October 6, 2011

A Victim of Third Degree Burns Gets Support That Gives Her Hope--And Then She Gives Other Burn Victims Hope Too

An article back in July in the midwestern newspaper The Columbia Missourian told the heartwarming story of one woman coming to the aid of another woman who was the victim of third degree burns. This story also has lessons for anyone who kmnows someone who suffers severe burns.

Larisa Rudelson never knew Albina Lewis until she went to visit her in the burn unit at University Hospital in Columbia, MO. Both women are originally from Russia and now live in Columbia, so Rudelson understands that being away from one's home can be very lonely, especially in such a situation that Lewis found herself in.

On February 23, Lewis' apartment caught fire, and she could not escape in time to avoid being badly injured by severe burns. Her arms, hands, ears and one of her legs were damaged, but fortunately her face did not receive burns as serious as those on her extremities. These burn injuries kept her in University Hospital for more than four months, and recently she was moved to the St. John's Mercy Rehabilitation Hospital in St. Louis.

Surgeries and extended stays at both hospitals have left Lewis and her husband, Craig, with enormous medical bills. But through word-of-mouth, Rudelson heard about Lewis' accident a few months after it happened. Immediately struck by the fact that Lewis was from Russia, and without ever meeting her before, Rudelson wanted to help.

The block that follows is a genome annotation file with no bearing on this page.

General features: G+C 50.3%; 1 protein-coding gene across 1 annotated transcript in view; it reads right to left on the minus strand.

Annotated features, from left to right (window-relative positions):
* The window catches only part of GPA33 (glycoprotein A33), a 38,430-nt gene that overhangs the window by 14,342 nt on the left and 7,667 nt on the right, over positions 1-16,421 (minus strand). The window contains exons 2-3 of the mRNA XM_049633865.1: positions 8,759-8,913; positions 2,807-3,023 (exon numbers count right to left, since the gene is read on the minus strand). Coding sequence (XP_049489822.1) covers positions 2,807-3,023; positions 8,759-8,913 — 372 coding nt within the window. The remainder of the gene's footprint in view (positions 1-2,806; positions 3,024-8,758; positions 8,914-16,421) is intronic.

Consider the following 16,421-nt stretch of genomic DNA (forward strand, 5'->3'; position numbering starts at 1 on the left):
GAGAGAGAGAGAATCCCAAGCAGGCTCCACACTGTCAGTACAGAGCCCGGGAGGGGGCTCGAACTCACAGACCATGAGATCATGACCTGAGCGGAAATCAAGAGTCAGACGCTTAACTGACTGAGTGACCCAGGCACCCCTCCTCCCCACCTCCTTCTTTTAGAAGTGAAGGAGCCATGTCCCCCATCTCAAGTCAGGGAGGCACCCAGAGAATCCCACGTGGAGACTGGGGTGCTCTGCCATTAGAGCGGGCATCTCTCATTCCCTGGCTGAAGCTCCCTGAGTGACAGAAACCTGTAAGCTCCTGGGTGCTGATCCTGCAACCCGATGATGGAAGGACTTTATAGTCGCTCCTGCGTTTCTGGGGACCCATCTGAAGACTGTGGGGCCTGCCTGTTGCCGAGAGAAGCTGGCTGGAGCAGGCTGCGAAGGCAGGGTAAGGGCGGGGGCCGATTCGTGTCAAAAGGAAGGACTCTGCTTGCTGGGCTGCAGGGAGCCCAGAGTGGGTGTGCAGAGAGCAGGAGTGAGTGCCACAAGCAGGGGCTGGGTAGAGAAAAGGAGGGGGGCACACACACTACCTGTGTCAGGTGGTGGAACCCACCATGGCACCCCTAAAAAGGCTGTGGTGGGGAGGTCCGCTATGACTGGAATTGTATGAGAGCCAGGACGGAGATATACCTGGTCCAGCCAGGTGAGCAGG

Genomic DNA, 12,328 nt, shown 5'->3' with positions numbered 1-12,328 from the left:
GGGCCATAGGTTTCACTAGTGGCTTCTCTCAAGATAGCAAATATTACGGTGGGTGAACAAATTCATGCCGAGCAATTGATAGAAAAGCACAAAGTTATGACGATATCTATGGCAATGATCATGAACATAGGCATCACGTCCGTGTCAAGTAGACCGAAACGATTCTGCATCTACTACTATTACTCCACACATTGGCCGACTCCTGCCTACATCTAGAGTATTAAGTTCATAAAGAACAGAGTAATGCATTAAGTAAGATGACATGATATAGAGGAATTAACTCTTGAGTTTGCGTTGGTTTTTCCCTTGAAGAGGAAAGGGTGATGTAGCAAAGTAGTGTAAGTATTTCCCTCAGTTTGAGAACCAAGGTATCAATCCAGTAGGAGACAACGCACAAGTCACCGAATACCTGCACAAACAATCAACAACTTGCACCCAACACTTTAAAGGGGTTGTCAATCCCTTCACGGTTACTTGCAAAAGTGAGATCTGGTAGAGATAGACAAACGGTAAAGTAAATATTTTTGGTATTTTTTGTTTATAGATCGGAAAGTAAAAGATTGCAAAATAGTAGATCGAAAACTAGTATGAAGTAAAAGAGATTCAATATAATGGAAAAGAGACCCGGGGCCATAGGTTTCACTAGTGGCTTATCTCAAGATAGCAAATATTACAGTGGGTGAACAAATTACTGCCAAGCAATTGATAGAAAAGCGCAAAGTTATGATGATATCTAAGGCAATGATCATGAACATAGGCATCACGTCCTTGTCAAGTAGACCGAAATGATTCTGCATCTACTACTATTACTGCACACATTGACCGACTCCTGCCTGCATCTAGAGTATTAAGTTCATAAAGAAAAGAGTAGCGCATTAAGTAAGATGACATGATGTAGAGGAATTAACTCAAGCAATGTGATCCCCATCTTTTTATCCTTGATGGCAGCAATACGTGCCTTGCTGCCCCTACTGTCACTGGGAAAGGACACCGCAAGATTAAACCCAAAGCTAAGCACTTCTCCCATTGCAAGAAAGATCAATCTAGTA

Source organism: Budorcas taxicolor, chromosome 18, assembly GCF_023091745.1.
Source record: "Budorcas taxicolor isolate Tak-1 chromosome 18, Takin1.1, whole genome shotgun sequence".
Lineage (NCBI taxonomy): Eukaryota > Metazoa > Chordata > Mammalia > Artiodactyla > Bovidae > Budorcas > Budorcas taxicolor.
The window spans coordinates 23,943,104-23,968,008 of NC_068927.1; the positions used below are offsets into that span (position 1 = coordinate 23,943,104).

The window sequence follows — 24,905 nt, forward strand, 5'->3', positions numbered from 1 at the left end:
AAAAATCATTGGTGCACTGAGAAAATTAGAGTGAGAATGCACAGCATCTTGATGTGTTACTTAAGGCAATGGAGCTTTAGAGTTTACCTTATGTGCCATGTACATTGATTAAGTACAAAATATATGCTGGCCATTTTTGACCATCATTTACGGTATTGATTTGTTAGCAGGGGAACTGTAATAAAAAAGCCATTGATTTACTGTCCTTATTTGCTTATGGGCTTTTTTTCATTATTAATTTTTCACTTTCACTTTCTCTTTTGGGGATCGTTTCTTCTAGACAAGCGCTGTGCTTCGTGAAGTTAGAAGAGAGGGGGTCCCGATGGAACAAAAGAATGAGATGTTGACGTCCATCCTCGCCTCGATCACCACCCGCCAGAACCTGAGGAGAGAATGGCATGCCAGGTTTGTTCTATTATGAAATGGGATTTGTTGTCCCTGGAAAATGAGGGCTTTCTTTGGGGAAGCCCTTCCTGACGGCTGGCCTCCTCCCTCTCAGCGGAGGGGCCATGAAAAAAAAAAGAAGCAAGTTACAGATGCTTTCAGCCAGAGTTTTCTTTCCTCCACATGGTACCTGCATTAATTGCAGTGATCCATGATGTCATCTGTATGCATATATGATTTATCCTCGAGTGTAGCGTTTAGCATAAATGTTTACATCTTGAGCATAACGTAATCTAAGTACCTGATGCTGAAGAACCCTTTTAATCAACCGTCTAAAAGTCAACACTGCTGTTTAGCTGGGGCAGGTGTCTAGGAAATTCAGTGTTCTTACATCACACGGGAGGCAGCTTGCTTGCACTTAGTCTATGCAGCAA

"I imagined that she is lonely over here, and I felt that I could help by showing support," Rudelson said at a recent benefit for Lewis that was held at Studio B Dance Center in Columbia. Rudelson began visiting Lewis at University Hospital during her free time, but their interactions were always one-sided--Lewis had to have an emergency tracheotomy which left her speechless.

Rudelson is also connected within the Russian community in Columbia. She spread the word of Lewis' situation and, soon thereafter, she was not the only Russian who visited Lewis in the burn unit. Russian priests came to visit her, and women from the Russian community gathered to host tea parties in her hospital room.